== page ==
Once upon a time, microcomputers were simple and easy to understand. So simple in fact that a kid like me, with no computer experience whatsoever, could actually understand them, build them, program them, and put them to work in his very own projects!
The COSMAC 1802 was created in the 1970's at the dawn of the microcomputer revolution, by Joseph Weisbecker of RCA Corporation. It used their new CMOS fabrication process, which had very low power consumption, high noise immunity, and was very simple to use. It was intended for military and aerospace; applications too tough for other microcomputers to survive.
But Joe was a hacker at heart. He wrote a series of articles starting in the August 1976 issue of Popular Electronics magazine called "Build the COSMAC ELF". It described a simple low-cost computer, using the 1802 microprocessor. At the time, microcomputer systems cost hundreds to thousands of dollars. (Hmm... they still do today!) But Weisbecker's ELF cost less than $100! Yet, it was an honest-to-goodness real live computer, able to do anything its much bigger cousins could do -- albeit a bit slower and cruder.
It was the ideal computer trainer. Hobbyists built thousands of ELFs, learning about computer design, construction, and programming in the process. A dozen companies produced versions of the ELF, also selling for low prices. It was the "Legos" of computers; a simple building-block computer that could be assembled many ways to become almost anything, limited only by your imagination.
I learned about computing on my ELF. It set me on a career in engineering, as it did for thousands of others. 1802's got designed into all sorts of amazing things; video games, music synthesizers, auto engine controllers, military weapon systems, and even NASA missions such as the Galileo spacecraft. Eat stardust, PCs and Macs!
Today's computers are far more powerful than the 1802. But they have also become so complicated that virtually no one can build them or truly understand how they work. We depend on someone else to make them for us, and to provide us with the megabytes of pre-written software needed to do anything with them. You can't learn the basics if there is nothing "basic" to learn on! I decided to do something about it.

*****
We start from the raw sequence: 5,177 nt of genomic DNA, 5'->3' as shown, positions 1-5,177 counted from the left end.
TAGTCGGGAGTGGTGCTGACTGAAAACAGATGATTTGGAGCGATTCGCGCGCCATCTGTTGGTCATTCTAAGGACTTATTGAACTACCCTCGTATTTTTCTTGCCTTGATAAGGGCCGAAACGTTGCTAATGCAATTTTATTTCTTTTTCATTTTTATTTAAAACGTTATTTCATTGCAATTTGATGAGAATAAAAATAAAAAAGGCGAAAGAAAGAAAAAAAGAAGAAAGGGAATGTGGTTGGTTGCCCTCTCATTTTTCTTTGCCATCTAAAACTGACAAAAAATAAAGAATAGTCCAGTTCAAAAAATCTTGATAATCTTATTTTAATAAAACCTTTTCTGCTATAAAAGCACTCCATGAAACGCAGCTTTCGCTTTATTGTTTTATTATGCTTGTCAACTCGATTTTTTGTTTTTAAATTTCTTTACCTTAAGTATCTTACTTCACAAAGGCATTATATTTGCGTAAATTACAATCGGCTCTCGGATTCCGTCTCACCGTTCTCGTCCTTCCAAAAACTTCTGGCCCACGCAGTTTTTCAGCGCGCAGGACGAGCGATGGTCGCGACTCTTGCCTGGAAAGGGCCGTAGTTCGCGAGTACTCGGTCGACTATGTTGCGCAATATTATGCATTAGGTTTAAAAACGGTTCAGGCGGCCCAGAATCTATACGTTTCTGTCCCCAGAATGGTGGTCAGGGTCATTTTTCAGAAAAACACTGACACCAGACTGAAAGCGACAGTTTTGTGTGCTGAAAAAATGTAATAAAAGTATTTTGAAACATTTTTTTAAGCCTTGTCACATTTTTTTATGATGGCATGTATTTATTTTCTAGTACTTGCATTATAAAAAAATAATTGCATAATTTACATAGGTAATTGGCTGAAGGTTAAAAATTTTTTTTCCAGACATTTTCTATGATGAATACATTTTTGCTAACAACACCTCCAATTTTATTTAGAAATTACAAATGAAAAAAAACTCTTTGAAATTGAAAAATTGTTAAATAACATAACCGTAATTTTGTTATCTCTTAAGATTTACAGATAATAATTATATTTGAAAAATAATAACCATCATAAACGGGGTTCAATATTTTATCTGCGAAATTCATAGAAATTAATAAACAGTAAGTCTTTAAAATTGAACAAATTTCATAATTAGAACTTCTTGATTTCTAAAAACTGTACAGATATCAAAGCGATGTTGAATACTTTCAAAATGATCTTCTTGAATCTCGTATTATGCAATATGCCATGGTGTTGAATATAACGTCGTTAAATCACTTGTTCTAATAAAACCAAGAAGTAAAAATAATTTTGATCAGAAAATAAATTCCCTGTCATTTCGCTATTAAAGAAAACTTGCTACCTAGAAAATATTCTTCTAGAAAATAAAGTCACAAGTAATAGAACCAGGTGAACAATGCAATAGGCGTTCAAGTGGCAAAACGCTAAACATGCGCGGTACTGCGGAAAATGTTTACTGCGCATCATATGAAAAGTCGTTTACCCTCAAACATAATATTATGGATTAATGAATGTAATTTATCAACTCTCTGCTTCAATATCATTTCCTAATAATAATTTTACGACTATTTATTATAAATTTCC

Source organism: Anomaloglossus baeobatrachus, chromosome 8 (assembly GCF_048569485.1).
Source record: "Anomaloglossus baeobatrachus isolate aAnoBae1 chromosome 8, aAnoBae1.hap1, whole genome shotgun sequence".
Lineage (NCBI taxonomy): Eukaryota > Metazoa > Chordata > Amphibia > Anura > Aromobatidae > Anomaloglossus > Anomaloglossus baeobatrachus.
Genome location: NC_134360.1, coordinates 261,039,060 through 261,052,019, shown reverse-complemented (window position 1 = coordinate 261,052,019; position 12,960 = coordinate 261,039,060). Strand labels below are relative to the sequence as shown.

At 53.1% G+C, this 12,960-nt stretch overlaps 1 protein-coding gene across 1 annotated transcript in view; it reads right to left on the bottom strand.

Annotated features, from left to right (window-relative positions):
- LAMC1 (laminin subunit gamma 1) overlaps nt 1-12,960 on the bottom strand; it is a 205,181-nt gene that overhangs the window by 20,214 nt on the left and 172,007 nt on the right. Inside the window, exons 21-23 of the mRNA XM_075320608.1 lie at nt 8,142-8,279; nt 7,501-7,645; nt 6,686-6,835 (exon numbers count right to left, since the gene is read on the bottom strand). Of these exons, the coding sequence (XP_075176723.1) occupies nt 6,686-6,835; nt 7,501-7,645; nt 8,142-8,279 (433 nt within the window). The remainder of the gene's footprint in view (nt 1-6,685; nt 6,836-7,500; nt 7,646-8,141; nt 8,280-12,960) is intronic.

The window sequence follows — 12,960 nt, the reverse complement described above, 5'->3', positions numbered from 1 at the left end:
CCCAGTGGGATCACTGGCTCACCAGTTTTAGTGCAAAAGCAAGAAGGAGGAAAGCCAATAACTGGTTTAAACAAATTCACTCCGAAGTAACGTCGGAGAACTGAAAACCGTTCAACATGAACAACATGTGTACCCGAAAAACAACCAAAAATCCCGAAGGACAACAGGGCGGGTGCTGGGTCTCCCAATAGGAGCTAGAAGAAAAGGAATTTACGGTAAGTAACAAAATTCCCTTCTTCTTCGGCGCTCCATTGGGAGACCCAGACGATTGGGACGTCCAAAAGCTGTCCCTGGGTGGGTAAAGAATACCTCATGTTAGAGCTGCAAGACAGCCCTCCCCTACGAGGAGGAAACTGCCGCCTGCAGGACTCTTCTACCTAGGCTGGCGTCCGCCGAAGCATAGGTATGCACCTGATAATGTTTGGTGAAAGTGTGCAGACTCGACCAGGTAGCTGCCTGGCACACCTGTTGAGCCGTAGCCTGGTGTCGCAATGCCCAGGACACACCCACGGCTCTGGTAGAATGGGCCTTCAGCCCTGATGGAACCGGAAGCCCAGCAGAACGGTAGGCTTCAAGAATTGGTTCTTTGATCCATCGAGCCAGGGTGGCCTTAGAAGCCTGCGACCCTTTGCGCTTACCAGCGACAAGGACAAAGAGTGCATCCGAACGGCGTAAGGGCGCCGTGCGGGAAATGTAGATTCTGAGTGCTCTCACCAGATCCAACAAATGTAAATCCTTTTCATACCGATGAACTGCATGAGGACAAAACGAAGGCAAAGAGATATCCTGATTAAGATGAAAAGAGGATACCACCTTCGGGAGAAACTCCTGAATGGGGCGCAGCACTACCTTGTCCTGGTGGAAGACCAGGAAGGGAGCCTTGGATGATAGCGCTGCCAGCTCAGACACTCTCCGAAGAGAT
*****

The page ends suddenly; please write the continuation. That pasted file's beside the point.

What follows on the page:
The Membership Card is a reproduction of the original Popular Electronics Elf computer, repackaged to fit in a pocket-sized Altoids(R) tin. It uses no custom parts, no surface mount assembly, no need for PCs, no megabyte compilers, or secret software to use it. Now you can learn about computers right from the ground up, and really understand how they work!
Inside are two circuit boards, each the size of a credit card. One is the Membership Card itself. It has the 1802 microprocessor, up to 32k bytes of memory, 22 bits of I/O, and the needed clock, reset and power supply circuits, and a supercapacitor to maintain memory contents without power. It can be used by itself as a microcontroller for projects like the Parallax BASIC Stamps or Arduino microcontrollers. All power and input/output signals are available on the 30-pin header along the bottom.
The second board is the Front Panel. It provides the switches and lights to implement a control panel, just like the classic computers of old. The front panel lets you read and write to memory and I/O ports manually, without any help from software or external devices. The Front Panel also brings the power and I/O signals out to a standard PC Parallel Port connector. It's a simpler way to connect external devices, and can also be plugged into a PC for software loading or downloading, or to use the PC's keyboard and screen for 1802 programs.
The Membership Card can be purchased as a bare board with manual, or as a complete kit with all parts including the RCA 1802 microcomputer, 32k bytes of RAM, and even an empty Altoids tin to put it all in. An optional Cover Card is also available to provide a finished cover with holes and labels for all the lights, switches, and connectors.